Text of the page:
Noteworthy is that the A. fumigatus MAPK mutants were more tolerant to Kre-Me (Table 3), where: (1) The level of radial growth of MAPK mutants with independent treatment of Kre-Me was marginally greater (4–9% more growth) than the WT, and (2) When VT was co-applied with Kre-Me (25 μM), MICVT was 3.0 mM for the WT, while that of MAPK mutants was 4.0 mM (namely, higher concentration of VT is needed compared to the WT) during this chemosensitization (Table 3). Therefore, although VT-mediated chemosensitization was achieved in all A. fumigatus strains, results showed relatively higher tolerance of MAPK mutants to “Kre-Me + VT” compared to the WT [see below (Table 4) for relative tolerance of MAPK mutants to “Kre-Me + BHAM” compared to the WT]. However, Kre-Me tolerance of A. fumigatus MAPK mutants was completely abolished by OG (Table 3).
Table 4. Antifungal chemosensitization of OG (mM) or BHAM (mM) to Kre-Me (μg mL−1), tested against Aspergillus strains: summary of CLSI-based microdilution bioassays (48 h)a.
Co-application of OG or VT with Kre-Me also enhanced growth inhibition in toxigenic strains of Aspergillus (A. flavus 3357, A. parasiticus 5862) (viz. either complete growth inhibition or reduced radial growth, depending on types of strains/combination of compounds; Figure 3). For example, the growth of A. parasiticus 5862 was completely inhibited by Kre-Me + VT, while a similar level of growth inhibition in A. flavus 3357 could be achieved by Kre-Me + OG (Figure 3). Independent treatment of each compound alone at the same concentration did not achieve such a level of growth inhibition. Thus, results indicated differential susceptibility of each strain to different combinations of antifungal agents, where 3357 showed higher susceptibility (complete growth inhibition) to Kre-Me + OG, whereas 5862 was more susceptible to Kre-Me + VT (complete growth inhibition). As observed in A. fumigatus, OG possessed much higher antifungal potency in toxigenic Aspergillus strains compared to VT (namely, 50 μMOG vs. 3 mMVT, respectively, for achieving chemosensitization).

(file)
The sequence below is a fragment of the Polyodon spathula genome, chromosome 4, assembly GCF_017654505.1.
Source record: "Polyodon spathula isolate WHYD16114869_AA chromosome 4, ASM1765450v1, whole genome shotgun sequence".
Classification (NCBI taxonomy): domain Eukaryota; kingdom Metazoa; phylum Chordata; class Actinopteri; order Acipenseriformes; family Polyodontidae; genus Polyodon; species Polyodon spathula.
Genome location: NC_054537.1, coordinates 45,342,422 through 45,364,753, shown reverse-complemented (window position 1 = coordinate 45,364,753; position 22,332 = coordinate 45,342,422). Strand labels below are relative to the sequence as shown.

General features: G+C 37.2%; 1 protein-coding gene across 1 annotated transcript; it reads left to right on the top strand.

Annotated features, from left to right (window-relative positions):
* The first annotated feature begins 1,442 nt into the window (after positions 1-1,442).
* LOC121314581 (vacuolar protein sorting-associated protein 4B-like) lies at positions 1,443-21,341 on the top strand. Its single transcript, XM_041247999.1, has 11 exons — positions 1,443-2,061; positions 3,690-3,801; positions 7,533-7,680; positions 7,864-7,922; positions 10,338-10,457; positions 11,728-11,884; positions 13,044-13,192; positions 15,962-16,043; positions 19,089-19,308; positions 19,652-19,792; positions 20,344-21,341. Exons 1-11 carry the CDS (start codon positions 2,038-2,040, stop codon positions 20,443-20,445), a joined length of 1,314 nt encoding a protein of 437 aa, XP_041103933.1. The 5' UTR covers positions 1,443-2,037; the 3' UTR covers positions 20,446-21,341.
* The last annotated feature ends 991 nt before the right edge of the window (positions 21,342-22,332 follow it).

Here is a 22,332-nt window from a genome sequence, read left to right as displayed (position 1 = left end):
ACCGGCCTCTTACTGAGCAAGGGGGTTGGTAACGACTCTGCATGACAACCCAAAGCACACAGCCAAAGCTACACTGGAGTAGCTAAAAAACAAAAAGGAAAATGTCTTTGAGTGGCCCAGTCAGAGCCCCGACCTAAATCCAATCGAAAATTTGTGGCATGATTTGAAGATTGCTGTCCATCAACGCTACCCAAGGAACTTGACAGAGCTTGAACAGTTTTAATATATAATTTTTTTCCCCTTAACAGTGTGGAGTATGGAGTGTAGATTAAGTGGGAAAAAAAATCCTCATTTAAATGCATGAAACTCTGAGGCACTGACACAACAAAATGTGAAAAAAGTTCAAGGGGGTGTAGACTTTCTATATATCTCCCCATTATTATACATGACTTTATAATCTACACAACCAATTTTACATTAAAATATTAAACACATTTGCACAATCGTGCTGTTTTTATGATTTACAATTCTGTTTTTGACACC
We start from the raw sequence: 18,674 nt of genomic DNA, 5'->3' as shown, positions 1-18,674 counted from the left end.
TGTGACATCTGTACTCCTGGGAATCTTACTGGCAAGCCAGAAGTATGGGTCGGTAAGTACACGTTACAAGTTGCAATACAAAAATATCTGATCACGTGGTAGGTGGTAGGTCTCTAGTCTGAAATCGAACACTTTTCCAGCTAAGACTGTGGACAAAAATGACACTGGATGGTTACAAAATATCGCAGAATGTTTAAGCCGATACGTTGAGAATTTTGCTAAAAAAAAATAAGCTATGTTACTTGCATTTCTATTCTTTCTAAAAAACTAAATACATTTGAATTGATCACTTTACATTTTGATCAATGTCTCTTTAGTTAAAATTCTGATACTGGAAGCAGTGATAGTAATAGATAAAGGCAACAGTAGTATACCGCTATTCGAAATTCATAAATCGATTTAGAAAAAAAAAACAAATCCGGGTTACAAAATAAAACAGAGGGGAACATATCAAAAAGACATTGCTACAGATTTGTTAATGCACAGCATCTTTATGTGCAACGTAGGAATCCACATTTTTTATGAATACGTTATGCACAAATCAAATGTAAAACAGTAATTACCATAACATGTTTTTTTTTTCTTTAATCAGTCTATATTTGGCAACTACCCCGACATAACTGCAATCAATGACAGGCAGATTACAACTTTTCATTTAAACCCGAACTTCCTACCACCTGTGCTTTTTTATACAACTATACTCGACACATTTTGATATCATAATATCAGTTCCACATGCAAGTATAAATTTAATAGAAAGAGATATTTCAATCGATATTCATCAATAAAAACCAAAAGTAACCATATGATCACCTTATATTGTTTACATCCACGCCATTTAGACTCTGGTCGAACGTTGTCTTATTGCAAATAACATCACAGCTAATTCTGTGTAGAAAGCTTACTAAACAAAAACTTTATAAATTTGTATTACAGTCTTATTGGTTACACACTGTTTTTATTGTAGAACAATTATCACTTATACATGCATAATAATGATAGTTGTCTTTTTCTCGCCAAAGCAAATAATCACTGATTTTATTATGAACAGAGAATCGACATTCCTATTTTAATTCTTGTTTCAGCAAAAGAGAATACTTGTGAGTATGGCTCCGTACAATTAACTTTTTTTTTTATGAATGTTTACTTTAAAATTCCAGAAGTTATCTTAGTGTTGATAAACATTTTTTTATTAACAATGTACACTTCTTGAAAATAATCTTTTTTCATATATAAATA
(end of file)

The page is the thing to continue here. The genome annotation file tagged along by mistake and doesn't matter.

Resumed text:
Figure 3. Differential sensitivity of A. flavus 3357 and A. parasiticus 5862 to co-treatment of Kre-Me with VT or OG. (A) A. parasiticus 5862 was more sensitive to “Kre-Me + VT” compared to A. flavus 3357. (B) A. flavus 3357 showed higher sensitivity to “Kre-Me + OG” compared to A. parasiticus 5862. Results show differential sensitivity of each strain to different combinations of compounds.
In CLSI liquid bioassay, co-application of Kre-Me with OG completely inhibited the growth of Aspergillus strains (100% killing in MFC testing), where independent treatment of each compound alone at the same concentrations allowed the survival of fungi (Figures 4, 5). For MICs, “synergistic” FICIs (FICI ≤ 0.5; see Materials and Methods for calculations) were found between OG and Kre-Me for all Aspergillus strains (Table 4). For MFCs, “synergistic” FFCIs (FFCI ≤ 0.5) were also achieved by co-application of OG with Kre-Me for all Aspergillus strains tested (Table 4). Although there was increased antifungal activity of BHAM and Kre-Me when co-applied in A. fumigatus strains (WT, sakAΔ, mpkCΔ) (FICI = 0.6–0.8; Table 4), no calculated synergism was found in any of the Aspergillus strains tested with BHAM + Kre-Me (Table 4). As with VT + Kre-Me (see above), A. fumigatus MAPK mutant also showed higher tolerance to “BHAM + Kre-Me” chemosensitization, where the value of MICCOMBINED of Kre-Me was 4 μg mL−1 for WT, while that for MAPK mutants was 16 μg mL−1, respectively, (viz. four times higher tolerance to Kre-Me) (Table 4). Noteworthy is that certain fungi with mutation(s) in the MAPK signaling pathway can also escape toxicity of the commercial fungicide fludioxonil (Kojima et al., 2004).
Figure 4. Chemosensitization test in A. fumigatus: Kre-Me + OG or BHAM. Results shown here are the determination of MFCs of antifungal agents. Co-application of Kre-Me (0.5 μg mL−1) with OG (0.10 or 0.05 mM for A. fumigatus WT or sakAΔ, respectively), completely inhibited the growth of A. fumigatus, while individual treatment of each compound, alone, at the same concentrations allowed the growth of fungi. The sakAΔ mutant was also more sensitive (viz. required lower concentration of OG) to the chemosensitization than the WT (AF293), indicating that the antioxidant system of Aspergillus plays an important role for fungal tolerance to the chemosensitization. On the other hand, co-application of Kre-Me with BHAM (conventional antifungal chemosensitizer disrupting AOX) at the same concentrations resulted in survival of A. fumigatus strains. Similar result was observed in A. fumigatus mpkCΔmutant (Figure data not shown).